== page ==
Third: Preventing Hamas or the resistance forces from governing GS post-war. Instead, this responsibility would be transferred to a “revitalized PA,” modified to meet Israeli standards, potentially preceded by a transitional phase involving Arab or multinational forces. While the PA has taken steps to align itself with Israeli-US standards, such as the resignation of the Shtayyeh government and the formation of the Mohammad Mustafa government, along with its regional and international engagements and efforts to revitalize its security and administrative structures in GS, it still faces significant challenges. These challenges stem from the strength and popularity of the resistance, contrasting with the perceived weakness of the PA and its leaders.

Managing the Showdown Between the Resistance and the Occupation

Conversely, the strong performance of the resistance, its significant impact on the ground, its establishment of a robust command and control system throughout GS, including the northern regions, along with the swift assumption of control by its civilian organizations in areas vacated by the Israeli forces, proficiently managing civilian affairs, and the unwavering trust of the public in its capabilities, collectively grant the resistance significant advantages as the war nears its end.

Overall, the resistance’s persistence will be pivotal in undermining and thwarting the “facts” the Israeli army endeavors to establish on the ground. Additionally, the widespread popular support for the resistance will serve as a decisive force in thwarting any scenarios Israel seeks to impose on GS.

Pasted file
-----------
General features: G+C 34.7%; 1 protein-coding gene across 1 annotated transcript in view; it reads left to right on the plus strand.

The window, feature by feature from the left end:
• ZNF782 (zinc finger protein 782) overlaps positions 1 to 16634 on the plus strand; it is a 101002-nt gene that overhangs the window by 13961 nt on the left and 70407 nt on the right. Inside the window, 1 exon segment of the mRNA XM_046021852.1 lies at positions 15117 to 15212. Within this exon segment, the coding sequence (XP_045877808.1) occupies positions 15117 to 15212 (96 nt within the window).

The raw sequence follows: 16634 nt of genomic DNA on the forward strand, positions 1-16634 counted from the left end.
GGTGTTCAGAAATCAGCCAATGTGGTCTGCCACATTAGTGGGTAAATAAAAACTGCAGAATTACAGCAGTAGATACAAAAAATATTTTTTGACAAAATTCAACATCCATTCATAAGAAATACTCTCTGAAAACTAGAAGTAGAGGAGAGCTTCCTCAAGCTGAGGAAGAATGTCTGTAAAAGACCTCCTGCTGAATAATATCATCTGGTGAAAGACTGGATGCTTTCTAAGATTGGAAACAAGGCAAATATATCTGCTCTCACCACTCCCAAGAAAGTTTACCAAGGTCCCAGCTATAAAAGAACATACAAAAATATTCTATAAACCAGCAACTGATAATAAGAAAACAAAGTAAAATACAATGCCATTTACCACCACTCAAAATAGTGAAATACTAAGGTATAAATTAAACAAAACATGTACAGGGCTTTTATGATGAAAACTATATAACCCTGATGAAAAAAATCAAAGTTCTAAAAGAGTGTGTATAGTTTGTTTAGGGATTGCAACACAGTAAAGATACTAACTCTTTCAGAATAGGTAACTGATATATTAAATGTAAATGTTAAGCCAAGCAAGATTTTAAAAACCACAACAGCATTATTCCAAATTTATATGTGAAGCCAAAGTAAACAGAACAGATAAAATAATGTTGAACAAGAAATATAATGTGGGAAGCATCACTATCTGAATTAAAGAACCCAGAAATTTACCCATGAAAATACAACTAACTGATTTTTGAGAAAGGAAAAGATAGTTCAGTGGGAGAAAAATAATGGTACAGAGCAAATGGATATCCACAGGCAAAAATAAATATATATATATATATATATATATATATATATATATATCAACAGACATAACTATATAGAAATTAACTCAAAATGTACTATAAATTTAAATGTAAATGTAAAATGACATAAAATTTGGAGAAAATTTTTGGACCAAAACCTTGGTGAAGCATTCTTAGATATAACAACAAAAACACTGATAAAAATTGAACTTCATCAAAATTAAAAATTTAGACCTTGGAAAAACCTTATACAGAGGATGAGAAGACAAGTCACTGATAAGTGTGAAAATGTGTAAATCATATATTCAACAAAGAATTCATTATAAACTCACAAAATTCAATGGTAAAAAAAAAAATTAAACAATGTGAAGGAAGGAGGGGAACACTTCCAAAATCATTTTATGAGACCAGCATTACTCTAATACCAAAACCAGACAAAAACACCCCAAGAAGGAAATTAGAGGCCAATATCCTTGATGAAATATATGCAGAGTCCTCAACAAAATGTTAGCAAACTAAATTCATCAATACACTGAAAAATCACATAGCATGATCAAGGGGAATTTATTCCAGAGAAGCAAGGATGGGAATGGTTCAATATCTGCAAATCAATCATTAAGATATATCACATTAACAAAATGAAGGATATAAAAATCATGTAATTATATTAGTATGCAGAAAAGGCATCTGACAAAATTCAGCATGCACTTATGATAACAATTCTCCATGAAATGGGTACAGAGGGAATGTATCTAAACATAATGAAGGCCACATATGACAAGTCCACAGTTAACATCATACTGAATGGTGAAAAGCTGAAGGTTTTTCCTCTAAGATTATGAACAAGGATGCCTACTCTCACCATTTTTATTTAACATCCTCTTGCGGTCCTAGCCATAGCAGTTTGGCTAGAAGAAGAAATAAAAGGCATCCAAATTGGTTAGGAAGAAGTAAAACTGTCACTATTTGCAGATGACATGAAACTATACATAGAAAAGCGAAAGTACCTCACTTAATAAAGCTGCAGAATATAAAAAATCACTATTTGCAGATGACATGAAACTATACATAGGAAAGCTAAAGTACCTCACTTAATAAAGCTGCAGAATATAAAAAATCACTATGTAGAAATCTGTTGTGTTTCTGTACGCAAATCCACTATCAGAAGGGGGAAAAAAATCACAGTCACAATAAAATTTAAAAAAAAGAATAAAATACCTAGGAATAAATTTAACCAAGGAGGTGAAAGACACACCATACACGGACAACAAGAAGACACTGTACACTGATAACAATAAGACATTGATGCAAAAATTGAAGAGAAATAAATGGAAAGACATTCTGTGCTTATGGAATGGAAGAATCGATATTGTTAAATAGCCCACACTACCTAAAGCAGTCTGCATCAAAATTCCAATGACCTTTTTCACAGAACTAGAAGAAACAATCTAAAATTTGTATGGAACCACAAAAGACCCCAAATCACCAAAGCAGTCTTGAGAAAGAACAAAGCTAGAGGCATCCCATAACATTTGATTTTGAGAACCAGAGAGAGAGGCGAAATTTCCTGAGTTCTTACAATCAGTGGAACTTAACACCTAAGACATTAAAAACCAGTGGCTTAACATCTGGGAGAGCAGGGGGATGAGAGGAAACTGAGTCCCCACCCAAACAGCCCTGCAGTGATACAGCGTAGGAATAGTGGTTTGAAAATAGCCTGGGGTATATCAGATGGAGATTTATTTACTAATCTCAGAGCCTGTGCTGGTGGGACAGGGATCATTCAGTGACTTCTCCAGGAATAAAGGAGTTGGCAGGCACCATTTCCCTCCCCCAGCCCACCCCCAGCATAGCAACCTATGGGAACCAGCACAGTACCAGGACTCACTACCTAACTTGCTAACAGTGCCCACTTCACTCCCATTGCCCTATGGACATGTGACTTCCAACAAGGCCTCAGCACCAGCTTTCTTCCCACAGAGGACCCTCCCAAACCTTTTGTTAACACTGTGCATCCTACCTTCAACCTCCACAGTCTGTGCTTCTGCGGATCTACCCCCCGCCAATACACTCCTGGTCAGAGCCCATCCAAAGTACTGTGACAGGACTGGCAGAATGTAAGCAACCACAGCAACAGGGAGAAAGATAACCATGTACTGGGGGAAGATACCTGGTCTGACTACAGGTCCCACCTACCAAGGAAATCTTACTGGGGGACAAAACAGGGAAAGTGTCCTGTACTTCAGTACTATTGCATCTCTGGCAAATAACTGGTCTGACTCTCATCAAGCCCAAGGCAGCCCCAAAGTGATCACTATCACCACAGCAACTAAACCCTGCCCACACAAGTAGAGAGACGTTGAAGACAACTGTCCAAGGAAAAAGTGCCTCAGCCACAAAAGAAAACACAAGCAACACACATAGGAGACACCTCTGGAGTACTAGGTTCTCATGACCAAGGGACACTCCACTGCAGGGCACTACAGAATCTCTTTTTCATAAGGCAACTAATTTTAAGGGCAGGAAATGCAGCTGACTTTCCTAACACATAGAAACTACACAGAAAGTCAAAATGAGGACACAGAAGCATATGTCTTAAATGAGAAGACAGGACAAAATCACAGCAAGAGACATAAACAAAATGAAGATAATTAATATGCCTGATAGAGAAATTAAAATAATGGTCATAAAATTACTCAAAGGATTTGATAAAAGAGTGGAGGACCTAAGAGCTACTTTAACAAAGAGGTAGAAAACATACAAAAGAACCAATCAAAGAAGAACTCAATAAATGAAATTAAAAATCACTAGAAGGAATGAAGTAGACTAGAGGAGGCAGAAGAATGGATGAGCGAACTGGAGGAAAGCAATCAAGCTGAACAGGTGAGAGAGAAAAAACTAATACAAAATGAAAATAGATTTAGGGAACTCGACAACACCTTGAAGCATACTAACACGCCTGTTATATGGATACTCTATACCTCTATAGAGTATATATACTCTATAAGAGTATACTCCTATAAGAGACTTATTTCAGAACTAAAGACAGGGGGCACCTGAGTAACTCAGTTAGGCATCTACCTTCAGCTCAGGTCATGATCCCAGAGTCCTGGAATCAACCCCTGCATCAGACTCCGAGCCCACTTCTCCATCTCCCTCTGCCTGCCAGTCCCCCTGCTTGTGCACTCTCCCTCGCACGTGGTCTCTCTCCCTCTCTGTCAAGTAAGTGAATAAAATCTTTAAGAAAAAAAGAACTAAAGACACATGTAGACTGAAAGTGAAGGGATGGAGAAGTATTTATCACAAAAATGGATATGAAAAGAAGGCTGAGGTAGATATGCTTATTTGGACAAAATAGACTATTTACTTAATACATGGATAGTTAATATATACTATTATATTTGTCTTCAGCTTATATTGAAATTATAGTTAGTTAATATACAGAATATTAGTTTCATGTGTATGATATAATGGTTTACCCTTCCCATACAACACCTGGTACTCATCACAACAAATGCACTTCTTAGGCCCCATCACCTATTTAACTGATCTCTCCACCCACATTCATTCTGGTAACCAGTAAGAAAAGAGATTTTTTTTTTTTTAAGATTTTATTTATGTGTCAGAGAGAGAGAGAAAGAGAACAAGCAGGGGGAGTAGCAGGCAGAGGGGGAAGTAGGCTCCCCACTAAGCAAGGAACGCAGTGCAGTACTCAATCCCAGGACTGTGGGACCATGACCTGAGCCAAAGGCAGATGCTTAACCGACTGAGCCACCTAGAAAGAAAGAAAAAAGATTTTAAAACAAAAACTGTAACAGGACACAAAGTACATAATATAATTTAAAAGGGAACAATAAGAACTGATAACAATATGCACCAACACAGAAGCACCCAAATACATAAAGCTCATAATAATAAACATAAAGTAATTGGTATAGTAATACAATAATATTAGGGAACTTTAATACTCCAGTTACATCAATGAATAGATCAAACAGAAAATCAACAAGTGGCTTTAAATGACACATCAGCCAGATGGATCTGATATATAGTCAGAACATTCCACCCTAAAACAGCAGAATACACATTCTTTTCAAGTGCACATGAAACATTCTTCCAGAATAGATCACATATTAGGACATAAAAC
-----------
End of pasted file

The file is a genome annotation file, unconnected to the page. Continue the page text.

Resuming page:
Therefore, the resistance must remain steadfast in its demands, acknowledging that the war is now on “borrowed time” and is facing its own crises. The GS substantial sacrifices must culminate in the cessation of aggression, a complete and unconditional withdrawal of Israeli forces, the retention of the resistance’s weaponry, the repatriation of displaced persons and the unrestricted opening of crossings for all necessities and reconstruction efforts. It is imperative to emphasize that the GS future is an internal Palestinian matter, to be determined by the Palestinian people and their active forces on the ground, in accordance with the fundamentals and paramount interests of the Palestinian people.

Al-Zaytouna Centre for Studies and Consultations, 17/4/2024

The opinions expressed in all the publications and studies are those of the authors and do not necessarily reflect the views of al-Zaytouna Centre.